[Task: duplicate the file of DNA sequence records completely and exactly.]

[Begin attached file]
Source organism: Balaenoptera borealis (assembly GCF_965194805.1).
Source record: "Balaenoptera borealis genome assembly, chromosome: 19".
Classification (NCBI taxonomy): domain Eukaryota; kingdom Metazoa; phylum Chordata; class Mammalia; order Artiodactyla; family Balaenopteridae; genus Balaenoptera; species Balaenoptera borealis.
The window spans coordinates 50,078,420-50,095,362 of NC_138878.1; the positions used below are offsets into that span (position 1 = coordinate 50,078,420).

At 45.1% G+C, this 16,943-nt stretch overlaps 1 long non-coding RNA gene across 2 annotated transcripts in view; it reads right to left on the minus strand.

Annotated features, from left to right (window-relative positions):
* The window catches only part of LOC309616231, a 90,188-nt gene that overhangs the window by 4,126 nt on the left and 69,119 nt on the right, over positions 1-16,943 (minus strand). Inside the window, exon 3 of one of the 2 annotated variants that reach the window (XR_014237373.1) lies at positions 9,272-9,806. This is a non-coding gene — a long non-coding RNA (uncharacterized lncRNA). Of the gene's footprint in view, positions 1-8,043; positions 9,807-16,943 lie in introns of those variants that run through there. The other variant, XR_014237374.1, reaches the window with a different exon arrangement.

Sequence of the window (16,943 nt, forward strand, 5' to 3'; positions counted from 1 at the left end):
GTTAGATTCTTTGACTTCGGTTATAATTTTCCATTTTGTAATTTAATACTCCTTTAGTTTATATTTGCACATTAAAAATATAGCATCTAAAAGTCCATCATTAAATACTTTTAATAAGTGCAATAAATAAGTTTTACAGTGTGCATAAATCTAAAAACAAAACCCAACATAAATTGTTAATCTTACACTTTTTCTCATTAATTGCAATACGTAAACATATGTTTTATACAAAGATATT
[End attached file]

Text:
Source organism: Balaenoptera borealis (assembly GCF_965194805.1).
Source record: "Balaenoptera borealis genome assembly, chromosome: 19".
Classification (NCBI taxonomy): domain Eukaryota; kingdom Metazoa; phylum Chordata; class Mammalia; order Artiodactyla; family Balaenopteridae; genus Balaenoptera; species Balaenoptera borealis.
The window spans coordinates 50,078,420-50,095,362 of NC_138878.1; the positions used below are offsets into that span (position 1 = coordinate 50,078,420).

At 45.1% G+C, this 16,943-nt stretch overlaps 1 long non-coding RNA gene across 2 annotated transcripts in view; it reads right to left on the minus strand.

Annotated features, from left to right (window-relative positions):
* The window catches only part of LOC309616231, a 90,188-nt gene that overhangs the window by 4,126 nt on the left and 69,119 nt on the right, over positions 1-16,943 (minus strand). Inside the window, exon 3 of one of the 2 annotated variants that reach the window (XR_014237373.1) lies at positions 9,272-9,806. This is a non-coding gene — a long non-coding RNA (uncharacterized lncRNA). Of the gene's footprint in view, positions 1-8,043; positions 9,807-16,943 lie in introns of those variants that run through there. The other variant, XR_014237374.1, reaches the window with a different exon arrangement.

Sequence of the window (16,943 nt, forward strand, 5' to 3'; positions counted from 1 at the left end):
GTTAGATTCTTTGACTTCGGTTATAATTTTCCATTTTGTAATTTAATACTCCTTTAGTTTATATTTGCACATTAAAAATATAGCATCTAAAAGTCCATCATTAAATACTTTTAATAAGTGCAATAAATAAGTTTTACAGTGTGCATAAATCTAAAAACAAAACCCAACATAAATTGTTAATCTTACACTTTTTCTCATTAATTGCAATACGTAAACATATGTTTTATACAAAGATATT